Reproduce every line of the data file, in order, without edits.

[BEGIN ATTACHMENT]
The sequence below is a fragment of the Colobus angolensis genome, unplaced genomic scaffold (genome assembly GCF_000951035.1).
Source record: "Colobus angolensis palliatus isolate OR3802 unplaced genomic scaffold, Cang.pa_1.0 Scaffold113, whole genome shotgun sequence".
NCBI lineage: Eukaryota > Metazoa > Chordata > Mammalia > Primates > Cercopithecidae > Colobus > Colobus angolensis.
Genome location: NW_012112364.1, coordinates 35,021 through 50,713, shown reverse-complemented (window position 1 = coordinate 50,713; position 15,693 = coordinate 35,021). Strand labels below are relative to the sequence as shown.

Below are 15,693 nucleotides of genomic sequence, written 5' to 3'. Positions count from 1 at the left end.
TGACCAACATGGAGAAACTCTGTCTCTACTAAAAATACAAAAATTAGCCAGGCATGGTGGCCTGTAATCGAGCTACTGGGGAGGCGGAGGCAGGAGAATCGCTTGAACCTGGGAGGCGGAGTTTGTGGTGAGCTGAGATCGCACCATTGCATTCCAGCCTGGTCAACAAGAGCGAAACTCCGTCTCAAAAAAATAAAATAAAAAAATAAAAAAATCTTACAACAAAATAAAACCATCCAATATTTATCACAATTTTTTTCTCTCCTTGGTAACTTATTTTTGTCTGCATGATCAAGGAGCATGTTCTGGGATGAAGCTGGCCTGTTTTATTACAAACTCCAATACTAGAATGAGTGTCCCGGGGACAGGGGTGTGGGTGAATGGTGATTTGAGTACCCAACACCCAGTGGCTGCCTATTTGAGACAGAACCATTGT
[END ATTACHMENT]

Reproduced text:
The sequence below is a fragment of the Colobus angolensis genome, unplaced genomic scaffold (genome assembly GCF_000951035.1).
Source record: "Colobus angolensis palliatus isolate OR3802 unplaced genomic scaffold, Cang.pa_1.0 Scaffold113, whole genome shotgun sequence".
NCBI lineage: Eukaryota > Metazoa > Chordata > Mammalia > Primates > Cercopithecidae > Colobus > Colobus angolensis.
Genome location: NW_012112364.1, coordinates 35,021 through 50,713, shown reverse-complemented (window position 1 = coordinate 50,713; position 15,693 = coordinate 35,021). Strand labels below are relative to the sequence as shown.

Below are 15,693 nucleotides of genomic sequence, written 5' to 3'. Positions count from 1 at the left end.
TGACCAACATGGAGAAACTCTGTCTCTACTAAAAATACAAAAATTAGCCAGGCATGGTGGCCTGTAATCGAGCTACTGGGGAGGCGGAGGCAGGAGAATCGCTTGAACCTGGGAGGCGGAGTTTGTGGTGAGCTGAGATCGCACCATTGCATTCCAGCCTGGTCAACAAGAGCGAAACTCCGTCTCAAAAAAATAAAATAAAAAAATAAAAAAATCTTACAACAAAATAAAACCATCCAATATTTATCACAATTTTTTTCTCTCCTTGGTAACTTATTTTTGTCTGCATGATCAAGGAGCATGTTCTGGGATGAAGCTGGCCTGTTTTATTACAAACTCCAATACTAGAATGAGTGTCCCGGGGACAGGGGTGTGGGTGAATGGTGATTTGAGTACCCAACACCCAGTGGCTGCCTATTTGAGACAGAACCATTGT